You have a dream to write, paint, dance, sing, build a house, start a business, travel the world. Do you use willpower to get you there, or do you rely on the energy of enthusiasm to realize your dreams?
Perhaps you think enthusiasm is shallow and limited, comes and goes, and you will have to resort to willpower. Perhaps you feel you have no willpower or it always fails you.
For years I argued for enthusiasm vs. willpower. I am coming to appreciate now that we need both, but I have made several important discoveries about this:
- The vital bridge between willpower and enthusiasm.
- The two kinds of willpower—one is a disaster and the other a boon.
- And most essential of all, the deeper power that moves worlds.
Enthusiasm Comes From the Gods
“Nothing great was every achieved without enthusiasm.”
— Ralph Waldo Emerson
In my work helping artists and dreamers to realize their dreams, I have maintained that willpower is a weak force, especially as compared to enthusiasm. In The Artist’s Way, Julia Cameron has a compelling essay encouraging artists to draw on enthusiasm instead of discipline.
Enthusiasm (from the Greek roots for “the God within,” or as Cameron translates it, “filled with God”) is an extraordinary power that naturally inspires and motivates you in any project, activity, or life dream.
When we are filled with inspiration and passion for our art, we don’t have to force ourselves into the studio. In fact, almost nothing can keep us out of it.
When filled with enthusiasm, we are unstoppable. We are also magnetic to support from others towards our dreams because enthusiasm is contagious.
Willpower Is Weak
Willpower, on the other hand, as anyone who has attempted to overcome an addiction can tell you, is weak. When not backed up by a deeper motivation, vision and love, willpower quickly loses steam. That is because it usually comes from ego, not from heart.
Many of us fall into the trap of see-sawing between trying to enforce a military discipline on ourselves and then falling off the wagon and beating ourselves up mercilessly for it. Take note: This only ensures another repetitive cycle of the same.
This use of will is destructive, an attempt to bully ourselves into doing what we say we want to do, instead of loving ourselves into it.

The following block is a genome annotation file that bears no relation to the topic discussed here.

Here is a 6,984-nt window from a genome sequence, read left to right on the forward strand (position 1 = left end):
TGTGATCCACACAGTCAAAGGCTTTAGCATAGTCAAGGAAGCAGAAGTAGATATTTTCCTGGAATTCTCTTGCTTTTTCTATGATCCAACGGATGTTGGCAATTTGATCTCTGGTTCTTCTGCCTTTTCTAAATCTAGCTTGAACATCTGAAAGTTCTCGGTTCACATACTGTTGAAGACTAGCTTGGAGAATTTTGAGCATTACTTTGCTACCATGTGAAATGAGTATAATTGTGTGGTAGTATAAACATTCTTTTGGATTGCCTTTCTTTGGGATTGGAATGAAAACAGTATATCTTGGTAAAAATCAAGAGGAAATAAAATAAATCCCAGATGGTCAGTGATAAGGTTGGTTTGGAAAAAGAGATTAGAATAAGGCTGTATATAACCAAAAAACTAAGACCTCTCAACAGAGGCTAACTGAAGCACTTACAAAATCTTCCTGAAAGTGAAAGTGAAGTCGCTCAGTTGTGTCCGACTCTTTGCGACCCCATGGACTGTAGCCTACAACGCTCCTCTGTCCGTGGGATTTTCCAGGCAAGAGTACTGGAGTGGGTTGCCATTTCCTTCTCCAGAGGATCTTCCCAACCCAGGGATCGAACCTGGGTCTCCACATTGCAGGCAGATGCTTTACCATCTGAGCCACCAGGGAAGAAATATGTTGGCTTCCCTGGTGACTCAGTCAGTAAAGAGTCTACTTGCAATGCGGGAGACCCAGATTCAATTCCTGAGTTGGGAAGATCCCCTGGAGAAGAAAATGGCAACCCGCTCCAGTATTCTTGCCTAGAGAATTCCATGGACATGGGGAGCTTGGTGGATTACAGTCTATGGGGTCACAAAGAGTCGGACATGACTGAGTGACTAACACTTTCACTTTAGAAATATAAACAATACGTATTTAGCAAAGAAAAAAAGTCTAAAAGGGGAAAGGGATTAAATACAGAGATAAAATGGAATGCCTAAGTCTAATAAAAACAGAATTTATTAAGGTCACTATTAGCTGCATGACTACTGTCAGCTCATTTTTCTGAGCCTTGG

Cultivating self-kindness creates a soil from which all manner of good and fruitful things can grow.
Anything built on a foundation of self-violence, rather than self-kindness, contains the seeds of its own ruin and our own ruin. So, let me be clear, this is not the kind of willpower I encourage you to use.
But, There Is a Time and Place for Will
I have recently come to appreciate that we need a little willpower, as well as enthusiasm, to reach our dreams.
Those without any willpower struggle mightily to realize their big life dreams.
The key is to be in right relationship with our will.
Otherwise, we end up in repeating cycles of striving and exhausting ourselves, of accomplishment and burnout, of progress and collapse. Sound familiar?
Will without enthusiasm is dry, hard and loveless, making our work joyless and dull, a drudgery at best, incredibly difficult at worst.
On the other hand, enthusiasm without any willpower can peter out, having us jump from project to project, never completing anything, having too many interests at once, always distracted by the next shiny object.
As a person who has always had a tremendously strong will and a lot of ambition and discipline, it was easy for me to overlook the important role these qualities play in being able to realize our dreams.
You do need some willpower, especially when the thing you want to do (sing, write, make films. . . ) conjures up fear, past hurt, self-doubt.
Or when you have to take a step towards your dreams that is uncomfortable in order to make the time and energy to engage with your art, such as get up a half hour earlier or step out on a stage in front of an audience.
Or when you need to move past an addiction, such as staying up too late watching TV or reading Facebook compulsively or listening to the news before beginning to create in the morning (bad plan!).
Willpower alone will not get you over these hurdles, but you’ll need a little burst of it.
30 Seconds of Willpower to Realize Your Dreams
You need some will to overcome inertia, fear, bad habits, resistance. In most cases, you only need short bursts of will, 30 seconds at a time is enough. Just enough to overcome the temptation in front of you and get yourself into the studio or to bed on time so you’ll have energy to go into your studio the next day.
But you will need these short bursts daily.
If you think you don’t have any willpower, that is just an old lie you have told yourself. We all have inner strength.
If it were a matter of life or death (which doing what you love is), you would find the motivation. If I told you that you would be dead in a week unless you create every day for an hour, you would move mountains to make it happen.
That is will, but it is deeper than the inner taskmaster (who is not your friend or ally). The will energy I’m talking about here draws on a love for your life, and that love is powerful.
Both willpower and enthusiasm come and go. But there is a shining link between those energies that lasts.
In my next post, I’ll share with you what that magic power is that is vital to reaching your dreams. I’ll also share what’s behind it that is the power that moves worlds.
To your dreams,
P.S. If you would like expert soul support in creating a life of passion, purpose and deep play, sign up for coaching with me. Get 40% off my regular rate when you sign up in December 2017 (for new clients). Two steps you can take now:
1. Find out more about my coaching here.
2. Email me here to set up a free Discovery Session and explore if this is right for you now.
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